Should we criminalise HIV transmission?

Research output: Chapter in Book/Report/Conference proceedingChapter


This chapter analyses the criminalization of disease transmission by considering whether the convictions we have witnessed, since 2003, for reckless transmission of HIV during consensual sexual intercourse constitute an appropriate legal response. Judgments in rulings in 1998 establish a legal duty upon HIV-positive persons to disclose their HIV-status before engaging in activities which are considered to pose a high risk of transmission of the virus. It is argued that while reduction of the incidence of HIV transmission is a clear public health goal, the threat of prosecution will not necessarily lead to a reduction in risky behaviour, and criminalization actually runs the risk of being counterproductive in this area. The retributive aim of criminalization is then scrutinized. It is concluded that attempts to quantify the level of moral wrong in each case is fraught with difficulty, and often inappropriate, and that the criminalization of reckless sexual transmission of HIV should be resisted.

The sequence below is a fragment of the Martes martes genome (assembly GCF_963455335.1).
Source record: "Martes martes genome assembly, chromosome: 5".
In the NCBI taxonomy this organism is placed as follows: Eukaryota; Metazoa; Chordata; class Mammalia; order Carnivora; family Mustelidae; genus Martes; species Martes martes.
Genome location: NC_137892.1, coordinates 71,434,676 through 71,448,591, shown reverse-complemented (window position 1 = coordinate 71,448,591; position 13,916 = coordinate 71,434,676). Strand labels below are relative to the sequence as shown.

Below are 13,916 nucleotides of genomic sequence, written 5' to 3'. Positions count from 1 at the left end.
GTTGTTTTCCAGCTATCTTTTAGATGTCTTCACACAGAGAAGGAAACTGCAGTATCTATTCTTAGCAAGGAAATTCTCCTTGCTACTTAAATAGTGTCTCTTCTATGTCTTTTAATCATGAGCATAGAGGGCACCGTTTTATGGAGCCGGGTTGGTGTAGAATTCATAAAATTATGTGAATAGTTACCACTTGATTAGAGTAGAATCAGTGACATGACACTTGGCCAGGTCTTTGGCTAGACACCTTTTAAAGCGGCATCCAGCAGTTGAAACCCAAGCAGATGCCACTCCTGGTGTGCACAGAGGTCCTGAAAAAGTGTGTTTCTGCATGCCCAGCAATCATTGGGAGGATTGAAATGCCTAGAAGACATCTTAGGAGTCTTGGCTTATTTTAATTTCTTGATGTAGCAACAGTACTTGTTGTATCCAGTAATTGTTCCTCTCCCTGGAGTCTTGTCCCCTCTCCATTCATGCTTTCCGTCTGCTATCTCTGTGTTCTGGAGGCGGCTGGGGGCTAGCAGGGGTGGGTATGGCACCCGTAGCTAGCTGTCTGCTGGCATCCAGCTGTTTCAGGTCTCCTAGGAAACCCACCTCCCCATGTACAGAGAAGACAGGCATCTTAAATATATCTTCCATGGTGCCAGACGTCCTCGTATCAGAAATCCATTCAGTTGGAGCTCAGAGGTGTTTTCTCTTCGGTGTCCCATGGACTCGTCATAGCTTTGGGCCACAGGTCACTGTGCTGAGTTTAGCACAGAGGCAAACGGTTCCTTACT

Original languageEnglish
Title of host publicationThe Criminal Justice System and Health Care
EditorsCharles A. Erin, Suzanne Ost
Place of PublicationOxford
PublisherOxford University Press
Number of pages12
ISBN (Electronic)9780191711343
ISBN (Print)9780199228294
Publication statusPublished - 29 Nov 2007


  • Offences Against the Person Act 1861
  • reckless disease transmission
  • grievous bodily harm
  • public health
  • punishment
  • informed consent
  • harm
  • risk


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